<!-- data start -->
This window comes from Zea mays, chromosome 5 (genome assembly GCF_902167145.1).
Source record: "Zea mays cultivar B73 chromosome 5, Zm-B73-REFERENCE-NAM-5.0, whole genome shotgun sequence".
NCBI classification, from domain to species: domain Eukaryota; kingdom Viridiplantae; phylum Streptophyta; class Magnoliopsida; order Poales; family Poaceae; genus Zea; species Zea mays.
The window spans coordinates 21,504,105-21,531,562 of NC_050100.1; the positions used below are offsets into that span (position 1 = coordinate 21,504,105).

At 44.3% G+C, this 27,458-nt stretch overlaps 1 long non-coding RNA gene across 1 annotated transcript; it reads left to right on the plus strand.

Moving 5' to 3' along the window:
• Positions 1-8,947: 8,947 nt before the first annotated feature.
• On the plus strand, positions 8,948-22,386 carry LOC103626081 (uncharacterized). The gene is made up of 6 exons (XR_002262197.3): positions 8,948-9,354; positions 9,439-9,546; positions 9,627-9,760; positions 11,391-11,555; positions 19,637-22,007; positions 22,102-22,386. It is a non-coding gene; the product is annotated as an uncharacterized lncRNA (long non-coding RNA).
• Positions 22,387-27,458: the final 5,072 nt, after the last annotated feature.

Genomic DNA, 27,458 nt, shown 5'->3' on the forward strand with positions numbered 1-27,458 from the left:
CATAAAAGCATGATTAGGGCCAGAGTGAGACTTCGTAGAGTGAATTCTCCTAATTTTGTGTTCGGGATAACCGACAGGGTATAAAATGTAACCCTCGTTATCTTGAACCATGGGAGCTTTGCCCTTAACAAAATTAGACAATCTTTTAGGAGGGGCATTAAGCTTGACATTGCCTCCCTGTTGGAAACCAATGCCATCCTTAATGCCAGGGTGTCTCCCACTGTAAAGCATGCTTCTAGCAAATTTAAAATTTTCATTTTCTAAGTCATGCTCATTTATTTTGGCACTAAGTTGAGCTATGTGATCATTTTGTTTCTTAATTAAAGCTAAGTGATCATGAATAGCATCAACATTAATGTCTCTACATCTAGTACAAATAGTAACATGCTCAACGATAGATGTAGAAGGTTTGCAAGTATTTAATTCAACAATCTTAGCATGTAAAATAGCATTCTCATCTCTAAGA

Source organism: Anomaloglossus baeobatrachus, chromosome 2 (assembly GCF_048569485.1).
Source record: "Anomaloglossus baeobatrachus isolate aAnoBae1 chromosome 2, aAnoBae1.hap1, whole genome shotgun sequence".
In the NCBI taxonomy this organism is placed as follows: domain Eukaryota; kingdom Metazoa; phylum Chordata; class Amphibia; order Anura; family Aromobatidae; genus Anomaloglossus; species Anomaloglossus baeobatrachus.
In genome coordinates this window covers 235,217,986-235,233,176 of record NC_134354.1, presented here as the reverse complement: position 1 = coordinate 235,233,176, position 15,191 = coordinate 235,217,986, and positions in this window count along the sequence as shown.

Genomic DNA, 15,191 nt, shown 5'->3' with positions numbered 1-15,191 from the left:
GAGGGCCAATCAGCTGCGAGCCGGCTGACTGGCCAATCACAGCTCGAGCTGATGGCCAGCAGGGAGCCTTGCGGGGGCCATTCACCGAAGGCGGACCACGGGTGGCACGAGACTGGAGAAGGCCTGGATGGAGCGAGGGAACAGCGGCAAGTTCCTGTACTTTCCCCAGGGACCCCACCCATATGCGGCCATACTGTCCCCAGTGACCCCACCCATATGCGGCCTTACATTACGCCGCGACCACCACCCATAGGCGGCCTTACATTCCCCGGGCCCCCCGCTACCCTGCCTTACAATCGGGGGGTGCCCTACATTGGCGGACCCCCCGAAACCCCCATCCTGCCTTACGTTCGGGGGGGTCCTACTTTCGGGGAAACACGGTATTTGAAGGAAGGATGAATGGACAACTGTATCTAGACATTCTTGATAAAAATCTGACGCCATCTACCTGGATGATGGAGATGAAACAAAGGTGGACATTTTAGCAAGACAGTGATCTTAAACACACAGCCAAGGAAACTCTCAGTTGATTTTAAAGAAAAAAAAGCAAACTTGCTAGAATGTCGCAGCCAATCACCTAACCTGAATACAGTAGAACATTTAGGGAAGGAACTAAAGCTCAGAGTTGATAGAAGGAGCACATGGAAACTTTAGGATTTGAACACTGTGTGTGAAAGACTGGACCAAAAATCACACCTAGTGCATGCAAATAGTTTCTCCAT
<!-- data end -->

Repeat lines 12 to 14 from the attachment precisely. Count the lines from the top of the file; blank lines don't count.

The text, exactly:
Source organism: Anomaloglossus baeobatrachus, chromosome 2 (assembly GCF_048569485.1).
Source record: "Anomaloglossus baeobatrachus isolate aAnoBae1 chromosome 2, aAnoBae1.hap1, whole genome shotgun sequence".
In the NCBI taxonomy this organism is placed as follows: domain Eukaryota; kingdom Metazoa; phylum Chordata; class Amphibia; order Anura; family Aromobatidae; genus Anomaloglossus; species Anomaloglossus baeobatrachus.